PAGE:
Two middle school teachers in California sued their school district April 27 over a policy they argue could force them to deceive parents if the parents’ child identifies as a gender that does not match his or her biological sex.

The policy in question, adopted by the Escondido Union School District (EUSD), refers to a student’s “transgender or gender-nonconforming status” as “private information” that can only be disclosed “with the student’s prior written consent, except when the disclosure is otherwise required by law” or when the district has “compelling evidence” that it would be “necessary to preserve the student’s physical or mental well-being.”

According to a recording of a Feb. 3, 2022, staff meeting cited in the lawsuit, EUSD Director of Integrated Student Supports Tracy Schmidt said that school employees need prior written consent to reveal “a student’s transgender status or gender diverse status to individuals who do not have a legitimate need for the information.” She said that this includes “parents or caretakers.”

The teachers, who are represented by the Thomas More Society, name both the EUSD and the California Board of Education in the lawsuit. The suit is directed against the district for creating the policy and the board is being sued for issuing guidance that the lawsuit argues led to the policy.

CNA reached out to the school district for comment but did not receive a response by time of publication.

A spokesperson for the California Department of Education told CNA it “cannot comment on pending litigation” but provided a legal advisory regarding the antidiscrimination statutes for transgender youth in schools, which included a frequently asked questions page.

The department’s FAQ states that “disclosing that a student is transgender [to parents, other students, or members of the public] without the student’s permission may violate California’s antidiscrimination law by increasing the student’s vulnerability to harassment and may violate the student’s right to privacy.”

According to the lawsuit, filed in the United States District Court for the Southern District of California, the two teachers, Elizabeth Mirabelli and Lori Ann West, were “distressed by the requirements to deceive parents.” They sought a religious exemption “that would allow them to act in the best interests of the children in their care — as required by their moral and religious convictions.” They sought permission “to use students’ legal names and biological pronouns, while also explaining that the student is referred to differently at the school,” but were denied that exemption.

Paul Jonna, who serves as special counsel for the Thomas More Society, said in a statement that the policy pits teachers against parents.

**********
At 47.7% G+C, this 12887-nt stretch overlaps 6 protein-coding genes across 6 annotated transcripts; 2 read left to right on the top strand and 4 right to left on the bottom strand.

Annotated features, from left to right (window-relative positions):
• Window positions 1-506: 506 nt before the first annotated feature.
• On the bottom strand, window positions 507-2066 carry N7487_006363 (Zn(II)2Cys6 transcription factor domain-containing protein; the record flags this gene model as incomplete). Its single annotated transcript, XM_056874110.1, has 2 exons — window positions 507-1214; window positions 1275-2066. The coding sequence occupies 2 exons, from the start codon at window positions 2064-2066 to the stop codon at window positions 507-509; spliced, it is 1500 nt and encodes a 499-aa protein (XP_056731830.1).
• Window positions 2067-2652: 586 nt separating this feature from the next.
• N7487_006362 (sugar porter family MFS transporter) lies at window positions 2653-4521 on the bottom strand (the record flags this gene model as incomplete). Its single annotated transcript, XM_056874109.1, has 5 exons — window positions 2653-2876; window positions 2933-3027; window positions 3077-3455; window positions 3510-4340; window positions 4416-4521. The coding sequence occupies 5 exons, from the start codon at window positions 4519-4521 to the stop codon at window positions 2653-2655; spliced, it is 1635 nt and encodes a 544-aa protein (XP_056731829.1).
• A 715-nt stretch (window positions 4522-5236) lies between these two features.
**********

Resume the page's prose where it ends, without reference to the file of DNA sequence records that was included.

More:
“The real outrage here is that schools are requiring educators to hide critical information from parents about their child’s well-being,” Jonna said. “Rather than partnering with parents to help raise up young people with a well-rounded education and breadth of knowledge, these radical agendas are pitting parents and teachers against one another, to the detriment of their students.”

Jonna told CNA that the policy was adopted “during the [COVID-19] pandemic with no public input whatsoever” and that many parents are likely unaware of it because the district “hasn’t expressly informed parents about this policy.” He said that some parents “reached out to our client with surprise” after finding out about the policy through the lawsuit.

Additionally, Jonna emphasized that the school district only provides education to students in kindergarten through eighth grade, so this policy is affecting “5-year-olds to 13-year-olds.” He said this is “part of this larger agenda to steer children” toward transgenderism. He added that it “starts with social transitioning” but leads to surgical transitioning, which is “irreversible in many cases.”

“This is all done in secret,” Jonna continued. “Parents are meant to be left in the dark.”

The lawsuit argues that the policy violates the First Amendment of the U.S. Constitution.

According to the lawsuit, the district’s policy amounts to “compelled speech [and] viewpoint discrimination,” which the Supreme Court has ruled unconstitutional. It adds that the district has no compelling interest in achieving its goals through “deceiving parents” and cites court precedent, which states that “there is a presumption that fit parents act in the best interests of their children.” The lawsuit further argues that the policy violates the Free Exercise Clause because it prevents the teachers from freely exercising their religious beliefs.